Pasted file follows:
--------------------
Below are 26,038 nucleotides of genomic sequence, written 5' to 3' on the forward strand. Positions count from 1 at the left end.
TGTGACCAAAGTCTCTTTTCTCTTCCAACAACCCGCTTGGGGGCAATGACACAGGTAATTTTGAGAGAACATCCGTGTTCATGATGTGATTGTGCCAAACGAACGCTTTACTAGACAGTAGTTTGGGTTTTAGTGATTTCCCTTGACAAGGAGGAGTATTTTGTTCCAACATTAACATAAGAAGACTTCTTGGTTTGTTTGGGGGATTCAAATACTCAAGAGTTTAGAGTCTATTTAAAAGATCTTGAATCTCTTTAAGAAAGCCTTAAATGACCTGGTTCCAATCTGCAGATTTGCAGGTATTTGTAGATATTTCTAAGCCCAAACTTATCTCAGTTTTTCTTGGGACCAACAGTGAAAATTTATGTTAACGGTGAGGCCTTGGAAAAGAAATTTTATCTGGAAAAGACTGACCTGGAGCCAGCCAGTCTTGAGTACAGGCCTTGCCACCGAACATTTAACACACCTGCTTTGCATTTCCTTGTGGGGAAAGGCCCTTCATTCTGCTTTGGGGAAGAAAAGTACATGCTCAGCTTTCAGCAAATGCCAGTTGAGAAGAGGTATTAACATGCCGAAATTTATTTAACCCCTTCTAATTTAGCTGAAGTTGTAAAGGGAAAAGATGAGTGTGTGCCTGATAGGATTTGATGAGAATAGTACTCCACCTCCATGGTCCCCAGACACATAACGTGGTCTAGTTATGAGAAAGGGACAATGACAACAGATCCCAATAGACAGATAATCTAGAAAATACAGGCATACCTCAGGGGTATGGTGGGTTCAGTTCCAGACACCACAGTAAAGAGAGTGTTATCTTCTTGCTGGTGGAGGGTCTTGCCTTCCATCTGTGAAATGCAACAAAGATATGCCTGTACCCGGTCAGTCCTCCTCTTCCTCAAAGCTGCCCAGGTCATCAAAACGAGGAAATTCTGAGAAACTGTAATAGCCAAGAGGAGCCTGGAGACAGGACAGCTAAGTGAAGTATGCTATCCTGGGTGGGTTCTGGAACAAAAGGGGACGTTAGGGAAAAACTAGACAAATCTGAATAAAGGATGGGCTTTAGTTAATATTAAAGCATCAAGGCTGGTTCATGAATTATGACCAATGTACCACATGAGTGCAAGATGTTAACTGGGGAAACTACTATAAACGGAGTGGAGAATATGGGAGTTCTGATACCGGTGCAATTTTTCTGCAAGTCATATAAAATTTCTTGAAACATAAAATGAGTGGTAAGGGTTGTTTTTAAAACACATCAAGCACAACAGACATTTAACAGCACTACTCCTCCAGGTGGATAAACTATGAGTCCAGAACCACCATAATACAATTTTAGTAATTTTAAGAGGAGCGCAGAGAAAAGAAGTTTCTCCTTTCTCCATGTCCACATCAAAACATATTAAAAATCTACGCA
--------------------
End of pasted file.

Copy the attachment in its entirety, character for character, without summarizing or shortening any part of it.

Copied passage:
Below are 26,038 nucleotides of genomic sequence, written 5' to 3' on the forward strand. Positions count from 1 at the left end.
TGTGACCAAAGTCTCTTTTCTCTTCCAACAACCCGCTTGGGGGCAATGACACAGGTAATTTTGAGAGAACATCCGTGTTCATGATGTGATTGTGCCAAACGAACGCTTTACTAGACAGTAGTTTGGGTTTTAGTGATTTCCCTTGACAAGGAGGAGTATTTTGTTCCAACATTAACATAAGAAGACTTCTTGGTTTGTTTGGGGGATTCAAATACTCAAGAGTTTAGAGTCTATTTAAAAGATCTTGAATCTCTTTAAGAAAGCCTTAAATGACCTGGTTCCAATCTGCAGATTTGCAGGTATTTGTAGATATTTCTAAGCCCAAACTTATCTCAGTTTTTCTTGGGACCAACAGTGAAAATTTATGTTAACGGTGAGGCCTTGGAAAAGAAATTTTATCTGGAAAAGACTGACCTGGAGCCAGCCAGTCTTGAGTACAGGCCTTGCCACCGAACATTTAACACACCTGCTTTGCATTTCCTTGTGGGGAAAGGCCCTTCATTCTGCTTTGGGGAAGAAAAGTACATGCTCAGCTTTCAGCAAATGCCAGTTGAGAAGAGGTATTAACATGCCGAAATTTATTTAACCCCTTCTAATTTAGCTGAAGTTGTAAAGGGAAAAGATGAGTGTGTGCCTGATAGGATTTGATGAGAATAGTACTCCACCTCCATGGTCCCCAGACACATAACGTGGTCTAGTTATGAGAAAGGGACAATGACAACAGATCCCAATAGACAGATAATCTAGAAAATACAGGCATACCTCAGGGGTATGGTGGGTTCAGTTCCAGACACCACAGTAAAGAGAGTGTTATCTTCTTGCTGGTGGAGGGTCTTGCCTTCCATCTGTGAAATGCAACAAAGATATGCCTGTACCCGGTCAGTCCTCCTCTTCCTCAAAGCTGCCCAGGTCATCAAAACGAGGAAATTCTGAGAAACTGTAATAGCCAAGAGGAGCCTGGAGACAGGACAGCTAAGTGAAGTATGCTATCCTGGGTGGGTTCTGGAACAAAAGGGGACGTTAGGGAAAAACTAGACAAATCTGAATAAAGGATGGGCTTTAGTTAATATTAAAGCATCAAGGCTGGTTCATGAATTATGACCAATGTACCACATGAGTGCAAGATGTTAACTGGGGAAACTACTATAAACGGAGTGGAGAATATGGGAGTTCTGATACCGGTGCAATTTTTCTGCAAGTCATATAAAATTTCTTGAAACATAAAATGAGTGGTAAGGGTTGTTTTTAAAACACATCAAGCACAACAGACATTTAACAGCACTACTCCTCCAGGTGGATAAACTATGAGTCCAGAACCACCATAATACAATTTTAGTAATTTTAAGAGGAGCGCAGAGAAAAGAAGTTTCTCCTTTCTCCATGTCCACATCAAAACATATTAAAAATCTACGCA